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Asia round-up: China – ban all POGOs; GRA’s pledge & New Zealand’s betting breach

It seems China has had enough of the influence of Philippine offshore gambling operators (POGOs) after it officially added the Philippines to its tourist destination blacklist.

Chinese blacklist the Philippines over POGOs

It seems China has had enough of the influence of Philippine offshore gambling operators (POGOs) after it officially added the Philippines to its tourist destination blacklist.

This is primarily due to concerns over illegal activities in the offshore gambling industry.

Unable to market themselves locally, POGOs must aim for foreign markets. China has become a prime market even though gaming is illegal there.

The Philippines gaming regulator PAGCOR has said these POGOs are acting illegally in doing so, but this has not stopped China from adding the country to its travel blacklist.

Juan Miguel Zubiri, Senate President of the Philippines, told a Senate hearing: “Ambassador Huang said the Philippines is now part of a blacklist of tourist sites because they do not know if a tourist will be joining POGO operations and they don’t know if their nationals who go to the Philippines will be safe from illegal activities being done by the triad, by the syndicates operating POGOs. They may also be kidnapped, mistaken as POGO operators.”

However, Mike Danganan from the Association of Service Providers and POGOs, argued the move will cause an estimated 23,000 people to lose ‘well-paying jobs.’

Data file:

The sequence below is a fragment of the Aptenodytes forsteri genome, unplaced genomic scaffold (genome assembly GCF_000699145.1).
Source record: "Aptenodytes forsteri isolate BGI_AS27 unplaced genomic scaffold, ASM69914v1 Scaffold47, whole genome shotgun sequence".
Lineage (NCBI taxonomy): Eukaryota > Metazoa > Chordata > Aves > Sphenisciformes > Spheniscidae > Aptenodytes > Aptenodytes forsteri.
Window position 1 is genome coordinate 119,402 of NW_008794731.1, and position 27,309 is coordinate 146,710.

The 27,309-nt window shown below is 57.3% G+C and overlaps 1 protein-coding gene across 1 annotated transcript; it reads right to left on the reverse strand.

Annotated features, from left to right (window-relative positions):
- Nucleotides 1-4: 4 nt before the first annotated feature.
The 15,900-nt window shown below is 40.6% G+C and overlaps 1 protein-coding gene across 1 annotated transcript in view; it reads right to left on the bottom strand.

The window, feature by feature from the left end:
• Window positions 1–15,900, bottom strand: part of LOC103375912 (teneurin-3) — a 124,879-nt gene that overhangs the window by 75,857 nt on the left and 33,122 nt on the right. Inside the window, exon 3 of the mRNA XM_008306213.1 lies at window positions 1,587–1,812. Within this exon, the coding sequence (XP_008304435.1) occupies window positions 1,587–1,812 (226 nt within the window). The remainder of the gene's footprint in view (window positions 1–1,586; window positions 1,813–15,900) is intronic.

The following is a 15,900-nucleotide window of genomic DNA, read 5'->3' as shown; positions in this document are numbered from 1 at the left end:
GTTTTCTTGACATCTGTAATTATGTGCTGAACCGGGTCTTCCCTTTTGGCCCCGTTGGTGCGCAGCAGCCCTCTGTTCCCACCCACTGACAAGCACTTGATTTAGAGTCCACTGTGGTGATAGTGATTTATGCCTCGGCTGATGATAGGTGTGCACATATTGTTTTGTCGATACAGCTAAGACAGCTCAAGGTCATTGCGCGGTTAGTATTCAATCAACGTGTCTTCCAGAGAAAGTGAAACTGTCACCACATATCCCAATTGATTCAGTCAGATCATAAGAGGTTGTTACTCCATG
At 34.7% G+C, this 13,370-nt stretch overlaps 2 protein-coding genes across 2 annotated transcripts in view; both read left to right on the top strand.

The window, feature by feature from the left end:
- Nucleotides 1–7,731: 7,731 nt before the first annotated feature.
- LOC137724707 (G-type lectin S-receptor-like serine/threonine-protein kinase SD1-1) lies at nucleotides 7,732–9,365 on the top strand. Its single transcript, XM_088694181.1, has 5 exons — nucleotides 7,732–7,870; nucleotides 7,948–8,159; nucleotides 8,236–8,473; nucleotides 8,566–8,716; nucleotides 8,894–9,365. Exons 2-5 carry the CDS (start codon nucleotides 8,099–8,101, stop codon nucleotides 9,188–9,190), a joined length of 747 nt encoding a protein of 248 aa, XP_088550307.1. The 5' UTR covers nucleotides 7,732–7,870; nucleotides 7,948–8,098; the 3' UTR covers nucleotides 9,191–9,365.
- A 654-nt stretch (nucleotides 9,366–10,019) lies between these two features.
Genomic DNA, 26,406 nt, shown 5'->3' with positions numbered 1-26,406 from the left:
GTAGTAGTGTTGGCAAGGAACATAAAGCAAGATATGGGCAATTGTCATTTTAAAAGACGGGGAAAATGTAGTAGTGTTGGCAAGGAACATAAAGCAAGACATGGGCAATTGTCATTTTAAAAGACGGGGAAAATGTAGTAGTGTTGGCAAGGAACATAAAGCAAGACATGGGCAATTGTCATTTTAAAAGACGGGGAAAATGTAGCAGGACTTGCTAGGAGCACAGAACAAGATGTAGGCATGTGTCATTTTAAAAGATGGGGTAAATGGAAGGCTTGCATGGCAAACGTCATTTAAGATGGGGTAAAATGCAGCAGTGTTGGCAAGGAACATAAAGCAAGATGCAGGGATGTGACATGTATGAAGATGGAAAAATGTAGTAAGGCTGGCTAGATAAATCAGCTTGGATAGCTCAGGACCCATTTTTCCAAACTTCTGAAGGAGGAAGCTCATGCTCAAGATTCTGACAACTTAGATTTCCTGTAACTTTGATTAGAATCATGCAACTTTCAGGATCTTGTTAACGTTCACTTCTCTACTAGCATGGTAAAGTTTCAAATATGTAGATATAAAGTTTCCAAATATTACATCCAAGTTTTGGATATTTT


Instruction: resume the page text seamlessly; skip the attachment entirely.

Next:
Singapore’s GRA pledges to continue CRA work

Over in Singapore, the new body introduced to succeed the Casino Regulatory Authority (CRA) – the Gaming Regulatory Authority (GRA) – has said it will ensure casino gambling harms are kept at bay from Singaporeans.

Writing in the GRA’s annual report, the body’s CEO Teo Chun Ching pledged to continue the work the CRA had previously been undertaking.

Teo said: “Even as CRA transits into GRA to regulate other forms of gambling, our robust supervisory oversight of the casinos will continue to ensure that the harms of casino gambling are kept at bay.”

The GRA assumed the role of Singapore’s gaming regulator after law changes stipulating a new body be introduced came into effect.

In the same report, the CRA’s Chairman before its dissolution, Tan Tee How, discussed the approach the CRA used to take to maintain the probity of the city’s gaming duopoly shared by Resorts World Sentosa and Marina Bay Sands.

Tan said: “With robust social safeguards in place, concerns of the potential harm that casinos can bring to our society have been largely allayed... [but Singapore] must stay ahead of emerging trends and developments.”

New Zealand amateur footballer suspended over alleged betting breach

While the issue remains under investigation, New Zealand Football (NZF) and the Tab are refusing to reveal the identity of the club footballer from New Zealand’s Central League. The club and the betting amounts involved also cannot be identified.

If the player is found to have breached Central League rules on gambling, they will face a two-year ban from any involvement in NZF competitions. The player will remain provisionally suspended while an investigation is carried out, NZF confirmed.

An NZF statement read: “The player’s activity was discovered as part of New Zealand Football’s integrity programme and information-sharing partnership with Tab NZ.

“All players involved in New Zealand Football’s National League have to complete mandatory integrity training and are prohibited from gambling on the competition.”

Tab NZ declined to comment on the case in question but noted it has recently started taking bets on the Central League.


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